It’s not often you can say that zombies have been a blessing, but such are the strange turns of fate which shape our lives that such a statement was recently proved true.
Zombies – or more precisely, a recently released film entitled ‘Pride and Prejudice and Zombies’ – was reviewed in glowing terms by Samira Ahmed several months ago on Radio 4’s arts flagship programme ‘Front Row’ . After hearing the review, I tweeted her (very down with the kids) and she replied. This led in turn to a twitter conversation about our favourite adaptations of Jane Austen.
Eventually, I invited her to speak to the girls in the Sixth Form about the books she loves and with characteristic generosity, she accepted. Thus it was that last Monday we hosted the very wonderful Samira Ahmed at the school.
For those of us of a certain age, Samira Ahmed was for a number of years in the 1990’s the face of Channel 4 news. More recently she has moved across to arts broadcasting and reporting and now she hosts ‘Front Row’ and makes programmes for the World Service among other things. You may have heard her being interviewed about her teenage diaries as part of that series. Passionate, multi-faceted and polymathic in her knowledge of the arts, she swept all before her when she spoke to the girls and the staff. She was a breath of fresh air which invigorated us and left us wanting more.
The event kicked off with a free- wheeling Lit Lunch when Samira asked the girls what they were reading. For her, ‘Hamlet’ was the breakthrough text, and the question was, why do we tend to think of Hamlet as a moody teenager, rather than a grown adult? She moved on to ‘The Handmaid’s Tale’ and told us about ‘The Power’, a novel by Naomi Alderman (currently being serialised on Radio 4), about a world where women have control over men – they can ‘zap’ them with a strange form of power. In this alternative universe, it is men who feel physically vulnerable and women who wield the power of violence. Intriguing idea. A copy has been ordered for the Library.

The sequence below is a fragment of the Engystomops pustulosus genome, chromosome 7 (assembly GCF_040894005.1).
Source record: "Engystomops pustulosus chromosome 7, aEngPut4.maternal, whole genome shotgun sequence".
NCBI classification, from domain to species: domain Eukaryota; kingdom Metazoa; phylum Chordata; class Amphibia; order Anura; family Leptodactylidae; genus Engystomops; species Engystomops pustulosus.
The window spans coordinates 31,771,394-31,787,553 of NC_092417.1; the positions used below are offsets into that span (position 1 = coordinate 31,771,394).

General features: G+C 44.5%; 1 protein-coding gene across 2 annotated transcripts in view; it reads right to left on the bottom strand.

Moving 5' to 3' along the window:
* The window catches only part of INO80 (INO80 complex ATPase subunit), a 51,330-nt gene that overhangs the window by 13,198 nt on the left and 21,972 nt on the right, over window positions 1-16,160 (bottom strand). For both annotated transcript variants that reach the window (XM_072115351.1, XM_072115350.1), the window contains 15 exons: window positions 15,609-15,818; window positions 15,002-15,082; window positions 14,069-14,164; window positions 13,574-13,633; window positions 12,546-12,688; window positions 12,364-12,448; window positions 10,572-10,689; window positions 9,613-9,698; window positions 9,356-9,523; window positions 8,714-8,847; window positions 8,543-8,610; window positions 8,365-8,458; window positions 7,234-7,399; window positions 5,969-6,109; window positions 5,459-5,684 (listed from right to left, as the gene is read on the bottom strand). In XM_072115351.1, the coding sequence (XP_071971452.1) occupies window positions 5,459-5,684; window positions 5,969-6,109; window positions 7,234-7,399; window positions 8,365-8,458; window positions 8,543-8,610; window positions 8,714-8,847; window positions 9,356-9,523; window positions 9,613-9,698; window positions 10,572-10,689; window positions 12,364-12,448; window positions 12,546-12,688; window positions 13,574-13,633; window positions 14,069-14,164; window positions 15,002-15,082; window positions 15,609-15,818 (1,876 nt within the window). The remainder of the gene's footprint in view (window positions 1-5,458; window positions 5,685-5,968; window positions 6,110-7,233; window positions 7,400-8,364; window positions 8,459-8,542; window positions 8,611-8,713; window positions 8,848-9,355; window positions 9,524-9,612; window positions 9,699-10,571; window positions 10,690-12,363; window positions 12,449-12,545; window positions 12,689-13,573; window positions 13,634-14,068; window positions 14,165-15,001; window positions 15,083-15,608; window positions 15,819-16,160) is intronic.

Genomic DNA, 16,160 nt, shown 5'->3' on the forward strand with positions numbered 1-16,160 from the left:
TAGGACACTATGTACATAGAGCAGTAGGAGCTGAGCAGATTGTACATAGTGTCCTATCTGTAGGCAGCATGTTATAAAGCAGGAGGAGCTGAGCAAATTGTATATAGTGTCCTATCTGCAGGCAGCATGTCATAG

We then decamped to the Mem Hall where the whole of the Sixth Form was waiting. The Lit Lunch was the hors d’oeuvre; this was the main course. Showing us a series of slides taken from the media, the US elections, magazine covers, Samira encouraged us to deconstruct images which have become so normalised as to seem innocuous. We take for granted that most political reporters are male; we take for granted the imagery of magazine which show women as vulnerable. She was at her most politically polemical when berating the results of the US election and the way Hillary has been unjustly traduced and how women’s rights are now under threat. She targeted the new Jane Austen bank note with its sentimentalised (and inaccurate) image of the author and pointed out how the quotation on it about loving reading actually is spoken, not by Austen herself, but by Caroline Bingley – not a great reader, but pretending to be to hook Darcy! The new book on Jane Austen by Helena Kennedy, ‘Jane Austen: The Secret Radical’, was singled out for praise. If all the men in ‘Sense and sensibility’ are inadequate or awed, perhaps Austen was making a surreptitiously radical point about the male sex...?
And so it went on. It was a rich, fertile presentation which left our minds humming with new thoughts and fresh ideas. At the end she was surrounded by girls wanting more. I do hope she comes back. In a couple of years I will ask her again. In the post- truth world of contemporary politics, we need people like her in the school more than ever.